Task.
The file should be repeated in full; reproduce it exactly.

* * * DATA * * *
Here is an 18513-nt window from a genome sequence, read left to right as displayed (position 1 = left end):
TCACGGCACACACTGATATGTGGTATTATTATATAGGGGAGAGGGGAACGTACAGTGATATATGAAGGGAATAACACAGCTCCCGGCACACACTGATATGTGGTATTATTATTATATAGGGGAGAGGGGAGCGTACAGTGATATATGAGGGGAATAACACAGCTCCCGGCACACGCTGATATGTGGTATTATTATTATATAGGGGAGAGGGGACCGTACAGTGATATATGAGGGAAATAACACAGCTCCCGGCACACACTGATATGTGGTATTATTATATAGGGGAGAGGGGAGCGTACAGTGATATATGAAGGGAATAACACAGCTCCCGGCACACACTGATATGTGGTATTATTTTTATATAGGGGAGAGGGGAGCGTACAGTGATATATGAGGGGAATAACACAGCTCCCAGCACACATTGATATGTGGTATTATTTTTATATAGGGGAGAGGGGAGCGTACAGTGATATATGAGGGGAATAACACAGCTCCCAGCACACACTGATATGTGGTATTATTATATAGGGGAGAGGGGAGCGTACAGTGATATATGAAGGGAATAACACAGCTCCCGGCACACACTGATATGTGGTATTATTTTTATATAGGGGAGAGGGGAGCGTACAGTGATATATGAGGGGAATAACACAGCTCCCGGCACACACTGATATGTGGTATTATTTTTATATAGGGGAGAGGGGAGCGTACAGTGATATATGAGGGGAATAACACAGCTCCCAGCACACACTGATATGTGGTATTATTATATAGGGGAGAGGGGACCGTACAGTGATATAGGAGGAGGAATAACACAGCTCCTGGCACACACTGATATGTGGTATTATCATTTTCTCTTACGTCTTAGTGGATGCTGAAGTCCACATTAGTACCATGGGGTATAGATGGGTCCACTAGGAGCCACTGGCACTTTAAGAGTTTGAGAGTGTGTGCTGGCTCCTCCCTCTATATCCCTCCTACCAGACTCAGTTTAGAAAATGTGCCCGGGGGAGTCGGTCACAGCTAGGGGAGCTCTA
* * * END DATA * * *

Here is an 18513-nt window from a genome sequence, read left to right as displayed (position 1 = left end):
TCACGGCACACACTGATATGTGGTATTATTATATAGGGGAGAGGGGAACGTACAGTGATATATGAAGGGAATAACACAGCTCCCGGCACACACTGATATGTGGTATTATTATTATATAGGGGAGAGGGGAGCGTACAGTGATATATGAGGGGAATAACACAGCTCCCGGCACACGCTGATATGTGGTATTATTATTATATAGGGGAGAGGGGACCGTACAGTGATATATGAGGGAAATAACACAGCTCCCGGCACACACTGATATGTGGTATTATTATATAGGGGAGAGGGGAGCGTACAGTGATATATGAAGGGAATAACACAGCTCCCGGCACACACTGATATGTGGTATTATTTTTATATAGGGGAGAGGGGAGCGTACAGTGATATATGAGGGGAATAACACAGCTCCCAGCACACATTGATATGTGGTATTATTTTTATATAGGGGAGAGGGGAGCGTACAGTGATATATGAGGGGAATAACACAGCTCCCAGCACACACTGATATGTGGTATTATTATATAGGGGAGAGGGGAGCGTACAGTGATATATGAAGGGAATAACACAGCTCCCGGCACACACTGATATGTGGTATTATTTTTATATAGGGGAGAGGGGAGCGTACAGTGATATATGAGGGGAATAACACAGCTCCCGGCACACACTGATATGTGGTATTATTTTTATATAGGGGAGAGGGGAGCGTACAGTGATATATGAGGGGAATAACACAGCTCCCAGCACACACTGATATGTGGTATTATTATATAGGGGAGAGGGGACCGTACAGTGATATAGGAGGAGGAATAACACAGCTCCTGGCACACACTGATATGTGGTATTATCATTTTCTCTTACGTCTTAGTGGATGCTGAAGTCCACATTAGTACCATGGGGTATAGATGGGTCCACTAGGAGCCACTGGCACTTTAAGAGTTTGAGAGTGTGTGCTGGCTCCTCCCTCTATATCCCTCCTACCAGACTCAGTTTAGAAAATGTGCCCGGGGGAGTCGGTCACAGCTAGGGGAGCTCTA